The horse should be cantering readily on either rein while on the lunge before the rider tries to canter using the hand and leg aids. When lunging, great care should always be taken to ensure that the horse is cantering with the right leg leading.

When the horse has had a fair amount of work at the walk and trot with a rider mounted, the rider can begin work on canter. The rider must have achieved a good collected trot round the school. Then, on approaching a corner, ask for a bend to the inside. Simultaneously, sit down firmly in the saddle, press with both legs, the outside leg slightly behind the girth and use your voice to get canter. If necessary, a slight tap with the schooling whip will reinforce the other aids.

Do not, initially, ask for much work in canter. Try him on either rein, bring him back to trot and reward him.


The types of training discussed in this section include dressage, show-jumping, three phasing and polo. Other forms of training like racing, trotting etc. are not covered because they are deemed to be too specialised.

Dressage Training

Dressage is the training of the horse in deportment, responsiveness, balance and athletic ability, in which he is asked to submit generously to the control of the rider. The horse should be calm and supple, at one with the rider, and his work should show freedom and regularity in all paces and movement. In all manoeuvres, lightness, harmony and the engagement of the hind-quarters should be apparent. The well-schooled horse gives the impression of moving and carrying himself without the obvious direction of the rider, moving forward confidently and attentively, held between the motivating force of the rider’s legs and the controlling influence of the rider’s hands.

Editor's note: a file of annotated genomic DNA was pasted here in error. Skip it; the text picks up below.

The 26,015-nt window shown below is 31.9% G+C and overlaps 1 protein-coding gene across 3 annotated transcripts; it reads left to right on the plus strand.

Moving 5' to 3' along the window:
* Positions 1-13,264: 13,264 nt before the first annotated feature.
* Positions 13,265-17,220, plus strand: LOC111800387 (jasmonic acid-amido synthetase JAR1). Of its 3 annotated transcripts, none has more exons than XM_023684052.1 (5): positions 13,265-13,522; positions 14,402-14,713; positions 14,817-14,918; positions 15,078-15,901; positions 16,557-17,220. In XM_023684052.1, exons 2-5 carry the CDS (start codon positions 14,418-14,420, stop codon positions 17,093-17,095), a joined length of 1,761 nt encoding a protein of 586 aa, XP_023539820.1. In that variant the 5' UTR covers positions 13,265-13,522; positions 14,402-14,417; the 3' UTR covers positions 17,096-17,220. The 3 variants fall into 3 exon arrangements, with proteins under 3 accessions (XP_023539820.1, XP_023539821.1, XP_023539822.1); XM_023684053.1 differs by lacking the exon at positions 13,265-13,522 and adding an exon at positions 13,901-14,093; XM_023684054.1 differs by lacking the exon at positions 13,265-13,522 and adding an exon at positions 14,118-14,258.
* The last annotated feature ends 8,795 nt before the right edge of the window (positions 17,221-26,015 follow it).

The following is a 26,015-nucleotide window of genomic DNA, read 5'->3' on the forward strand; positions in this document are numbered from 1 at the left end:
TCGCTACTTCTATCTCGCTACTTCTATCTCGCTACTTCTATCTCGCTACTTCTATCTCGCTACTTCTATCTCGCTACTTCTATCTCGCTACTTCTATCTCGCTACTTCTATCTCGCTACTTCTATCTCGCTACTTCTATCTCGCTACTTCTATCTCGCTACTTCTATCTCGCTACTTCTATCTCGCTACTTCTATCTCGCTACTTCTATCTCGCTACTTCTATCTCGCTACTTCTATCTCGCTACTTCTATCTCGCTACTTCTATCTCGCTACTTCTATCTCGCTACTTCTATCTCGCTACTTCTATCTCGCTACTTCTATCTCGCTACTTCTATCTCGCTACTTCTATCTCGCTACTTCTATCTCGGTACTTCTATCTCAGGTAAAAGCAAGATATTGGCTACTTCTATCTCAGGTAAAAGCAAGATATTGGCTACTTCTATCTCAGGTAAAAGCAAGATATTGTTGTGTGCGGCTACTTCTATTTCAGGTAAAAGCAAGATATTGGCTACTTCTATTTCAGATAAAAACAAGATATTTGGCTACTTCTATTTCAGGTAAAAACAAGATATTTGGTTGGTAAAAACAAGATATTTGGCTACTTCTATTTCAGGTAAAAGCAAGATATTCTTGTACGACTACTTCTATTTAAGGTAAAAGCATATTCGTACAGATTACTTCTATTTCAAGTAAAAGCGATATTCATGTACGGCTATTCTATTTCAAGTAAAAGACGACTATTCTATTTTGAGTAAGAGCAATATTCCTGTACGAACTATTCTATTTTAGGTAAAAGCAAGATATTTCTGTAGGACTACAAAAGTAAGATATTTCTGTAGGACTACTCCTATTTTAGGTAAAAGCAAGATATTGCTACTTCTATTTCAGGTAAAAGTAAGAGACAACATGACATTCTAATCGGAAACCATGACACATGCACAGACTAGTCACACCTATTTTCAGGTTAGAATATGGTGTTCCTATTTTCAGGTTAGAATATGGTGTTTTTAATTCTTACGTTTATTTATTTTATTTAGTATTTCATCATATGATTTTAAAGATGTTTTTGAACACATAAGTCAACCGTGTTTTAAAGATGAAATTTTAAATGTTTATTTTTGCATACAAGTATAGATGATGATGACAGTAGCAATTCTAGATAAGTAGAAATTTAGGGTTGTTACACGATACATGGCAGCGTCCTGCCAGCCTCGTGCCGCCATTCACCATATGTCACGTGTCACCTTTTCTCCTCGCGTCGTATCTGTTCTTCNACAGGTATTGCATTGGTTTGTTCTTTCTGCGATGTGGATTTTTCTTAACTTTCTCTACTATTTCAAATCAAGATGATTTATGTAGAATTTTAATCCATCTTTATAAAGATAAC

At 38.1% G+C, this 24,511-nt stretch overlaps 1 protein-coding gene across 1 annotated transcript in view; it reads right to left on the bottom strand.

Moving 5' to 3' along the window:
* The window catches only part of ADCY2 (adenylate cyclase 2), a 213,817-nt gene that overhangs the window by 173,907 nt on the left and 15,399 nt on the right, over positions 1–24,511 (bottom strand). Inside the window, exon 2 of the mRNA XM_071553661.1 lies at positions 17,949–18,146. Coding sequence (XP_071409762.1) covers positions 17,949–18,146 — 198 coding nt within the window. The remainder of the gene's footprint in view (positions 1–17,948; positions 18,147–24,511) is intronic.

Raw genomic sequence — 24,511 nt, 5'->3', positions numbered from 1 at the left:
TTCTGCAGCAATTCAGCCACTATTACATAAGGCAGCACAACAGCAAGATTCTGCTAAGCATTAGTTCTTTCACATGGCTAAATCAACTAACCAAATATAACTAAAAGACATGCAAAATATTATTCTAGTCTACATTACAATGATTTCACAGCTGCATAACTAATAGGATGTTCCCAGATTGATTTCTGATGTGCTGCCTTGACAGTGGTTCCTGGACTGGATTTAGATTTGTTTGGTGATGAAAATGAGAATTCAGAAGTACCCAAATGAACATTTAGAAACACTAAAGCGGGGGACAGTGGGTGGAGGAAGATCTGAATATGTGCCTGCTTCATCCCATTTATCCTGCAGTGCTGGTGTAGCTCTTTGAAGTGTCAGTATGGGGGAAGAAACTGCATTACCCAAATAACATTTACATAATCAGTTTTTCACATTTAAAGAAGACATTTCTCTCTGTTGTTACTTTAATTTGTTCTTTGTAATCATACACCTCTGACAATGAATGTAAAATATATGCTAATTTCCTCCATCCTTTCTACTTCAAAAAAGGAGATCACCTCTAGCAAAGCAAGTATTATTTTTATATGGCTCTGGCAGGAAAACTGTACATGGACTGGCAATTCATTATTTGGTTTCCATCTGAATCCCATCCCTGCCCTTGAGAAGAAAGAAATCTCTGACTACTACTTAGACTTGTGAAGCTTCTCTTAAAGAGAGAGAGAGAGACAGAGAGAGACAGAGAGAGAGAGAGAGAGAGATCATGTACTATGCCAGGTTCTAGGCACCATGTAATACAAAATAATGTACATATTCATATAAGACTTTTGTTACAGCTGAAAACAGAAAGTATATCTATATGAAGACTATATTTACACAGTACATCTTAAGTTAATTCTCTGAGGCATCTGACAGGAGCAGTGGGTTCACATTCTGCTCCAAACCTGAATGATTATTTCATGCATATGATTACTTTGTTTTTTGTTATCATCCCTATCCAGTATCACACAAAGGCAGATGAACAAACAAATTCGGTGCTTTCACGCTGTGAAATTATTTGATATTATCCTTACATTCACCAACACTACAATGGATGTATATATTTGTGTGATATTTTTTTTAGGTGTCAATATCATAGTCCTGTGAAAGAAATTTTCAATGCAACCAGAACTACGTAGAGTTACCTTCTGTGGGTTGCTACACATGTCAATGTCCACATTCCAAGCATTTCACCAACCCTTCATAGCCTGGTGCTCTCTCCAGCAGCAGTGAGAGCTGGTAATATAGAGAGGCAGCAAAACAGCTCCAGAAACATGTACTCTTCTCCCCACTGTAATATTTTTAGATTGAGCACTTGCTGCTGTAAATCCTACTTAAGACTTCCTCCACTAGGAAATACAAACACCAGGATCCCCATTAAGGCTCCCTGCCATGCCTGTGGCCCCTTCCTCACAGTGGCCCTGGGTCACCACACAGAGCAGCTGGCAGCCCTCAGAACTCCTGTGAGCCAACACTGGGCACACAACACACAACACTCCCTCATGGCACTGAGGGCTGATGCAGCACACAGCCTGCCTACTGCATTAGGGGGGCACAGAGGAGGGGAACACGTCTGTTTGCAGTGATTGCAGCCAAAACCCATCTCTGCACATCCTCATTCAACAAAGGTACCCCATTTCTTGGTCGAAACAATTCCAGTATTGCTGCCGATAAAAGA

The continuing training of the dressage horse to improve the quality of these movements is carried on through lunging. The horse should learn to trot with a lively foot action and a relaxed, swinging back. He should present, eventually a degree of roundness in his outline, the poll being the highest point of the neck. Work can now begin at sitting trot, executing more complex manoeuvres and executing them with growing accuracy. Circles should be as round as they can be made, and movements on a straight line should be perfectly straight. The horse should be able to move deep into the corners without losing impulsion, rhythm and with the correct bend that it will enable him to go forward freely. The circle should be limited to one of twenty metres in diameter, the half circle to fifteen metres in diameter and the loops of serpentine twelve metres in diameter. To achieve this a schooling area of the correct dimensions should be marked out.